Tuesday, June 24, 2014

The Drama of the Lego-Gifted Child

There is a battle raging, silently, in my tub. Rather, in a salsa container full of water in the tub.
Scuba Mini-Figure guy is holding a purple crystal, and holding onto a yellow Rock Monster, who has an enormous sword, the size one should not be able to yield in real life. Another giant sword floats in the water nearby, always out of reach of Scuba Guy... and they float like this all night, grappling each other in a mortal combat which Kiddo contrived out of his cool, freaky little head.

"Honey, why are there Legos in the bathtub?" I ask my husband this. Kiddo doesn't like baths, so I know it wasn't just a toy migration for some water play. Joe answers that this was the better option; the salsa container of water was originally on a shelf in Kiddos room. I'm glad there was some logic involved,and glad that we have one of those drain-strainers in the shower, because Kiddo loves to make Lego creations which have to do with water.

The only real problem with this is that Legos neither sink, nor are they entirely buoyant. Which means that Lego boats take on water but Lego Forts full of trapdoors also don't stay righted at the bottom of the sink or tub, but haphazardly float along.

That's not the only place they float. Legos are migrating all over my house. We joke that our parenting style can be, at times, one of benevolent dictatorship, and I have repeatedly banned Legos from the kitchen. I work there, dammit, and if you can't eat it or eat off of it, get out of my kitchen. Really, they are like an invading army. They have the living room, they have spread out to the dining area, which is really just like the living room extended, because our house is a small bungalow and the archway between the two is just a suggestion of separation and who are we kidding anyway?

It has occurred to me, on more than one occasion, that Legos are plastic and plastic is forever and that the Legos may very well outlast me in this house if all goes well and we pass it along to Kiddo.
Let's hope HIS kids are then playing with them and it's not just him at a huge table in the basement, all by his lonesome. (I'll lower the bar and say that if he's part of an adult Lego club, that's cool too. Just so long as he's getting out, right?) I get the feeling that hundreds of years from now, if we haven't plasticized and dumbed-down the human race out of existence, that someone is going to find the artifacts of this activity in the very ground my house currently sits on.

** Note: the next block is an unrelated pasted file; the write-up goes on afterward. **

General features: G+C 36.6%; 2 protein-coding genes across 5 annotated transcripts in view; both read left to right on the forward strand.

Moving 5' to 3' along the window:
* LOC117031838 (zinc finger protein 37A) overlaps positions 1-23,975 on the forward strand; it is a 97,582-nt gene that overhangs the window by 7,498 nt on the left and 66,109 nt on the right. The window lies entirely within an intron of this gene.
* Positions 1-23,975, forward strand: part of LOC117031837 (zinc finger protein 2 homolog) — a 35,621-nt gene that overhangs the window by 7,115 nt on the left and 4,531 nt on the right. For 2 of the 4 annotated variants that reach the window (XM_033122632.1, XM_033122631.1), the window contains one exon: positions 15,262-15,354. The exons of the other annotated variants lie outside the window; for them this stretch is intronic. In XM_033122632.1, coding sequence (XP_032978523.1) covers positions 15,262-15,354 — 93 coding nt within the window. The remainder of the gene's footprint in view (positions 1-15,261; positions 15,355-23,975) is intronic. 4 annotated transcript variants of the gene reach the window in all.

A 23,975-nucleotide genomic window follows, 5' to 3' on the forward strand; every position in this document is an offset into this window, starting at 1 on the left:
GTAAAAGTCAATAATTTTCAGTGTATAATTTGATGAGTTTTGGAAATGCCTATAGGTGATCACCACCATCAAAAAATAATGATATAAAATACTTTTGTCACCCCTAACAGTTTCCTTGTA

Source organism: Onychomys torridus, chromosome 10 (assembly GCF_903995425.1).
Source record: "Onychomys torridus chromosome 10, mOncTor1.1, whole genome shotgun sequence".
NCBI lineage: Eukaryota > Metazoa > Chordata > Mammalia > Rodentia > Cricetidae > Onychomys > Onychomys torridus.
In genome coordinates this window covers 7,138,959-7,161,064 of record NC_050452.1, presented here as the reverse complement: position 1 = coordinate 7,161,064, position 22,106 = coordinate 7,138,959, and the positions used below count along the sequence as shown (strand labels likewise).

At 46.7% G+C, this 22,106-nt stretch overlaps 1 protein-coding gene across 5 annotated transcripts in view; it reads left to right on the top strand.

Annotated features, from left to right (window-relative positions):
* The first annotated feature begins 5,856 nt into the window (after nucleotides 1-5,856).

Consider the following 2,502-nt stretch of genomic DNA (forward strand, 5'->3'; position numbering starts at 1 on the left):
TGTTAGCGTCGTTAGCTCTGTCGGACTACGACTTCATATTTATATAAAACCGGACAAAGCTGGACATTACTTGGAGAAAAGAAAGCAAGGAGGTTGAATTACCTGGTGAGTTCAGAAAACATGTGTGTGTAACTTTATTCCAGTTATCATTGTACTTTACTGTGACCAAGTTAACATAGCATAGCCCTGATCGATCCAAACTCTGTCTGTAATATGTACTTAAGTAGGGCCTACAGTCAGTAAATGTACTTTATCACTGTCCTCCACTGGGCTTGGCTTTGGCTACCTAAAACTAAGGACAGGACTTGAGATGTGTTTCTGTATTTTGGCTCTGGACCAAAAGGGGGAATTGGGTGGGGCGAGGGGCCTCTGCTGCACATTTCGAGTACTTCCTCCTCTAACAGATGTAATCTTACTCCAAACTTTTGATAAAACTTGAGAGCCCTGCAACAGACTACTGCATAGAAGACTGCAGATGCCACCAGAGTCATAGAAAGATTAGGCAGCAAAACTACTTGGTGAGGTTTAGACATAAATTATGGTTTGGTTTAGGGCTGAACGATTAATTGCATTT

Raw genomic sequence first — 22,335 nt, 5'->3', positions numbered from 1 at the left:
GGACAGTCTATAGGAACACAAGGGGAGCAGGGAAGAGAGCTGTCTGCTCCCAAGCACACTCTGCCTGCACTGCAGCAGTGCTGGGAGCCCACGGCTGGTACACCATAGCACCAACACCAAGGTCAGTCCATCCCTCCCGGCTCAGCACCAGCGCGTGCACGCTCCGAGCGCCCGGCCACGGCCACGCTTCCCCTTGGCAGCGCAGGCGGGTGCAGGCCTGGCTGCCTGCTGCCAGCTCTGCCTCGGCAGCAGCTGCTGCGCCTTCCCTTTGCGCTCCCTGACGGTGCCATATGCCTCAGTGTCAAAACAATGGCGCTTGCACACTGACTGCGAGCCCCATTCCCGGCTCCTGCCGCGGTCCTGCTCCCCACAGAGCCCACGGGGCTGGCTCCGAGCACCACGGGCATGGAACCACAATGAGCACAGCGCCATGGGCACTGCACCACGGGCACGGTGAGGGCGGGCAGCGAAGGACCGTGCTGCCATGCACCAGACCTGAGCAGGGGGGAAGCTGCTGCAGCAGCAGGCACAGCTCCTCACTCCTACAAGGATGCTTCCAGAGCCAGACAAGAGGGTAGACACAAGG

Just because Kiddo is enthralled with All Things Lego and has sung "Everything Is Awesome" in every vocal style possible (including mumble-mouthed and slurred), it doesn't mean we share every Lego moment with him. There was a recent Lego version episode of The Simpsons and my husband asked if I'd let Kiddo watch it. Uh, no. Legos don't make it a kid's show... but I'll bet Legos are a fun indulgence of some of their staff and many of their regular adult viewers. I'm a bit geeky that way, which is why I love the show; where else do you get such literary tips of the animation hat as spoofs of Robert Frost's "The Road Less Traveled" which somehow morphs into Marge reading "The Rug Less Vacuumed" (a tome meant for my house as vacuums inevitably mean that some sort of Black Hole is existent in the Lego Universe)?

There are some lines I draw in regard to Legos. Like the Lego magazine? Not the Kid's Club, which is already pretty promotional, but the actual catalogs. That publication is not allowed in our house at present, lest we hear the endless strains of "I Want...." It's bad enough that there are the published LEGO Encyclopedias , which are nothing more than really cool, simplistic catalogs as it is. At least those are finite; once printed, they stay the same for at least a while. We don't leave out toy catalogs anyway, lest Kiddo is infected with a bad case of the Gimmes over toys he doesn't even really want.

We have thousands of Legos here in this house. I've spent what feels like hundreds of hours focusing on Legos, building next to him, helping him build structures, even having to restart and reformat the old laptop I had when some Lego building instructions came with a new browser, surprise surprise. (WTH!) But by far and away, I've spent the majority of my contact with the plastic bricks in clean-up mode. I have found them far away behind the couch. I do my best to do a clean sweep before getting out the Kirby, but sometimes there's that telltale "clackety-click-clack" as it is inducted into the vac bag full of dust, hair and other crap. No, I won't open up the vacuum bag for that Lego. Don't even ask.

Add to this, the emotional clean-ups I must regularly attend to when the Legos aren't coming together correctly, when the project isn't going to plan -- mainly because there was no plan to begin with, just an idea. When the lack of engineering experience becomes evident, there can be Exploding Legos, Legos hurled down in disgust at the self and faulty inexperience; the short temper, lack of knowledge and  desperate frustration all hallmarks of childhood in any case. It's hard, then, to reason with someone that their dream structure may not be a reality because, see, over here instead of that one cool brick? you need more support under that next level if the top is to stay on. The architecture of the Lego structures is bound to the same rules most earthly structures are and defying those rules can result in Ice Monster Cave Collapse or Horrible Haunted House Hassles or Variations on Vehicular Vexation.... or, in short, tears.